The North Salem School Board has some decisions to make when it comes to which amenities it will include in plans for a turf field.

Board member Deborah D’Agostino, representing the facilities committee, said the district needs to decide whether to direct its architect to draw up plans for extras like lighting, bleachers and bathrooms for the proposed turf field at the North Salem Middle School/High School. 

“We got a preliminary budget from our architect and what we should be considering as we look at the cost,” D’Agostino said. 

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And for timing, the board needs to “take into account a number of different factors,” D’Agostino said, like its budget and borrowing cycle and availability of the school’s campus for construction.

“We talked about whether it would be possible to ensure the field was ready for the season, but that might not be practical because we can’t start work when the students are on campus, so all the work would have to be done in the summer,” D’Agostino said. “We sent the architect to fine tune those things and once they are fine tuned we’ll bring it back to the board.”

Late last year, the school board resurrected talks over allocating money for a turf field, something parents have said is becoming an increasingly urgent need for sports teams.

The turf would serve as a field for soccer, field hockey and lacrosse. Board President Andrew Brown said previously that North Salem is among the minority of schools that don’t have a turf field. The district had discussed building one a decade ago, but then the economy collapsed and it got tabled indefinitely. 

KSQ architect has quoted the district a price of about $3.5 million for a field, but that price will likely change when the facilities committee hammers out the details of the project, including a timeline.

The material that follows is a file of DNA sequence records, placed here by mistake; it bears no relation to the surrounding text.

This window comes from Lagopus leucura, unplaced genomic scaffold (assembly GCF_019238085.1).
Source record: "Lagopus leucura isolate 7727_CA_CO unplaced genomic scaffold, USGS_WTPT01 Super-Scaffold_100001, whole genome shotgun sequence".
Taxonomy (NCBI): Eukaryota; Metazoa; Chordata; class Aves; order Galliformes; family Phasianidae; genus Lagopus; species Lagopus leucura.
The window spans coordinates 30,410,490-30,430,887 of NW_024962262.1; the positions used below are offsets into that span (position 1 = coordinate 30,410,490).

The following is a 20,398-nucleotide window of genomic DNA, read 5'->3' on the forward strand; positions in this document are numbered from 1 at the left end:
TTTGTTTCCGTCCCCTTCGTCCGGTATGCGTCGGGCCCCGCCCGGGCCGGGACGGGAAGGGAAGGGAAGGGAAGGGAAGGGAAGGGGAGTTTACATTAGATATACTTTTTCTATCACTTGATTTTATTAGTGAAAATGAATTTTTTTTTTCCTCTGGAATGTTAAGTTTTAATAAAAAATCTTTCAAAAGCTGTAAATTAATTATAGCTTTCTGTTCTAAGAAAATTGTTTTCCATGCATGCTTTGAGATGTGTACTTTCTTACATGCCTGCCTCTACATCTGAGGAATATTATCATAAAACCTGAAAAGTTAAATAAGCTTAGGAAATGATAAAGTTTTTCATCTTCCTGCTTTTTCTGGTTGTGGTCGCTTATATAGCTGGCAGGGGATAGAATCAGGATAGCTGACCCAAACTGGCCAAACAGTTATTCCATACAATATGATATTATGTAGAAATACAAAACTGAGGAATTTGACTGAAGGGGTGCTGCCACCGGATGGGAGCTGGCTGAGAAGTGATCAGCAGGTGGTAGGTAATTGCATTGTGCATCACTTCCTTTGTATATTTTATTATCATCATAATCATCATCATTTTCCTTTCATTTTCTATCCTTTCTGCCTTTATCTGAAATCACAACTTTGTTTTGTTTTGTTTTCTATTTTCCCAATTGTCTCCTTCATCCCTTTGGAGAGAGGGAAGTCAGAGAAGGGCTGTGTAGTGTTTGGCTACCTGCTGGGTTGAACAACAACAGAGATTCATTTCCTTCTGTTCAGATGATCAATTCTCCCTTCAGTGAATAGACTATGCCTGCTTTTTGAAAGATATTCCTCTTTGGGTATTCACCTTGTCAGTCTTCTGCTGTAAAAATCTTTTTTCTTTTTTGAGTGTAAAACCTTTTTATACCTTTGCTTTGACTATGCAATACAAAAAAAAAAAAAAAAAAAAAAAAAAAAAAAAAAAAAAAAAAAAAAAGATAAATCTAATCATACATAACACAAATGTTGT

The field would be paid for by a bond to be issued right around the time several other district bonds are set to retire, Brown said.
 

Student athletes have to contend with muddy fields without a turf playing area, which can withstand more water and wear and tear than a grass counterpart. The turf field would replace a field, not add one, but in doing so allows the district to rest and repair its grass fields while maintaining a 365-day playing surface for the district and the community. 

Dehumidifier for PQ
The facilities committee also discussed whether it could fund a dehumidifier for PQ after the school almost didn’t open on time in September because of mold throughout the building.

“We built a master list of projects and prioritized and now we’re taking a look at that second tier list to see where we can best use bond money,” D’Agostino said.

The mold was discovered late in the summer and crews worked around the clock to get the school clean and open for Sept. 6.

Superintendent Dr. Ken Freeston said at the time the mold was due to a perfect storm of factors: a wet and warm August and a lack of activity at the school when it was closed for two weeks for septic work. There was also work being done on the school’s roof where only metal sheets covered the building. It’s possible that condensation formed on the metal because of the heat outside and air conditioning inside.

PQ has an HVAC system, but not a dehumidifying system, Freeston said. 

D’Agostino said it would be unlikely the school could get the state approvals necessary to put in a dehumidifier for this summer, but is planning for summer 2020 to have the work done.

“So we just have to hold our breath for this summer?” asked board member Paul Giamundo. 

The board decided it would bring in portable dehumidifying units for this summer while it puts together plans for a permanent fix.

“Hopefully we’ll never have a mold issue again in the summer,” Brown said.